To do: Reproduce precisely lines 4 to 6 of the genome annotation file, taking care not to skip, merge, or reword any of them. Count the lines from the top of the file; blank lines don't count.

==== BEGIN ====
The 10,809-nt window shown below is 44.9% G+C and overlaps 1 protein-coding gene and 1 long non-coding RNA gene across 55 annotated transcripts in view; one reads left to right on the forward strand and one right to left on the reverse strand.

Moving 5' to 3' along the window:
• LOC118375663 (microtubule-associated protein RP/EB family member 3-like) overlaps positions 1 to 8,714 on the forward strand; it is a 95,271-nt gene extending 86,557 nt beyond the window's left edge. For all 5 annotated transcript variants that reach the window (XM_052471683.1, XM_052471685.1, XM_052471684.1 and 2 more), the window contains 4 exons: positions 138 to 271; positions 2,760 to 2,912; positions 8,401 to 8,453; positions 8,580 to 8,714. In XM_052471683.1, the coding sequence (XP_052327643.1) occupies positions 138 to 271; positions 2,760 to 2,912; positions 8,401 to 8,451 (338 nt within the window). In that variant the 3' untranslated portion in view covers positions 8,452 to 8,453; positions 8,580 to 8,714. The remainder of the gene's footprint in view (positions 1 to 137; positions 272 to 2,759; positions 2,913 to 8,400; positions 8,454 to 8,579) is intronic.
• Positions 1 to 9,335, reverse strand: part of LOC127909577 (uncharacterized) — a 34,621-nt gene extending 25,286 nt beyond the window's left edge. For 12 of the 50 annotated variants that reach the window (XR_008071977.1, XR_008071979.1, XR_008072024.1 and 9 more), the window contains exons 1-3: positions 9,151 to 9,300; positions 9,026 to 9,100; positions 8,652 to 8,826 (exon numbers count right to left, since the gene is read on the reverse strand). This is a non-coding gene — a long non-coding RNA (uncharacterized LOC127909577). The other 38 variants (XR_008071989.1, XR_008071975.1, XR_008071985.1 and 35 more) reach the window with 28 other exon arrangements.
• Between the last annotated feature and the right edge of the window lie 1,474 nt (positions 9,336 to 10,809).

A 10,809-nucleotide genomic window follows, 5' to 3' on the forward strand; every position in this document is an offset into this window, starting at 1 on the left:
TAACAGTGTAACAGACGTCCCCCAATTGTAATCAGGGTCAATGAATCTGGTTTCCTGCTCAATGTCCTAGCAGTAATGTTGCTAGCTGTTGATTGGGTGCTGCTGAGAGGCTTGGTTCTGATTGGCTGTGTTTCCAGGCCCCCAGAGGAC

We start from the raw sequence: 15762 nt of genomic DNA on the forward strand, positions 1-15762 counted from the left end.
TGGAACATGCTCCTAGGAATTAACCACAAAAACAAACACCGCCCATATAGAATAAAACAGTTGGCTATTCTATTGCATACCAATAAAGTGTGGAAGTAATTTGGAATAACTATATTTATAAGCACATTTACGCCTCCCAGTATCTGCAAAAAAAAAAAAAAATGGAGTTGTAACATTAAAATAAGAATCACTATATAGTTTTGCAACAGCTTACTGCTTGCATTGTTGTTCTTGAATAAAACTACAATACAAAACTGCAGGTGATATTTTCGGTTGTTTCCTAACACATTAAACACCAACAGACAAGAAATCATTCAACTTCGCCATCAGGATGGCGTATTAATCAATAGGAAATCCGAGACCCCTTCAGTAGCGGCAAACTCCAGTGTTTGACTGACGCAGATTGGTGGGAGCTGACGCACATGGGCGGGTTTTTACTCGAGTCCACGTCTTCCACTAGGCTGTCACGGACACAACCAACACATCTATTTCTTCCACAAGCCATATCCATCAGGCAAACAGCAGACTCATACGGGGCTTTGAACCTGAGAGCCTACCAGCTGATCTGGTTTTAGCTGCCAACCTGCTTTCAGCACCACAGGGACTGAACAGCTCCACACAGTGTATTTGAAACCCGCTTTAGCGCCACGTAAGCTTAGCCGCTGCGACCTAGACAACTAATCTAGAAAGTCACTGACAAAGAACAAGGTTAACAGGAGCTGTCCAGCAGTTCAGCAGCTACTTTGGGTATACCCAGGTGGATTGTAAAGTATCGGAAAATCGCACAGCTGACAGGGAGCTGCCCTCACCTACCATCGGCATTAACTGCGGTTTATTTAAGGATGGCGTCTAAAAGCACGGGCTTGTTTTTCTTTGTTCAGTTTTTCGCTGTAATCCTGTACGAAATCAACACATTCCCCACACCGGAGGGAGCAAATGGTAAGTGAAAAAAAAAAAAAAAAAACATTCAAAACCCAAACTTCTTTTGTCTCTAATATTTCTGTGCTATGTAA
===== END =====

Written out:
• Positions 1 to 9,335, reverse strand: part of LOC127909577 (uncharacterized) — a 34,621-nt gene extending 25,286 nt beyond the window's left edge. For 12 of the 50 annotated variants that reach the window (XR_008071977.1, XR_008071979.1, XR_008072024.1 and 9 more), the window contains exons 1-3: positions 9,151 to 9,300; positions 9,026 to 9,100; positions 8,652 to 8,826 (exon numbers count right to left, since the gene is read on the reverse strand). This is a non-coding gene — a long non-coding RNA (uncharacterized LOC127909577). The other 38 variants (XR_008071989.1, XR_008071975.1, XR_008071985.1 and 35 more) reach the window with 28 other exon arrangements.
• Between the last annotated feature and the right edge of the window lie 1,474 nt (positions 9,336 to 10,809).

A 10,809-nucleotide genomic window follows, 5' to 3' on the forward strand; every position in this document is an offset into this window, starting at 1 on the left: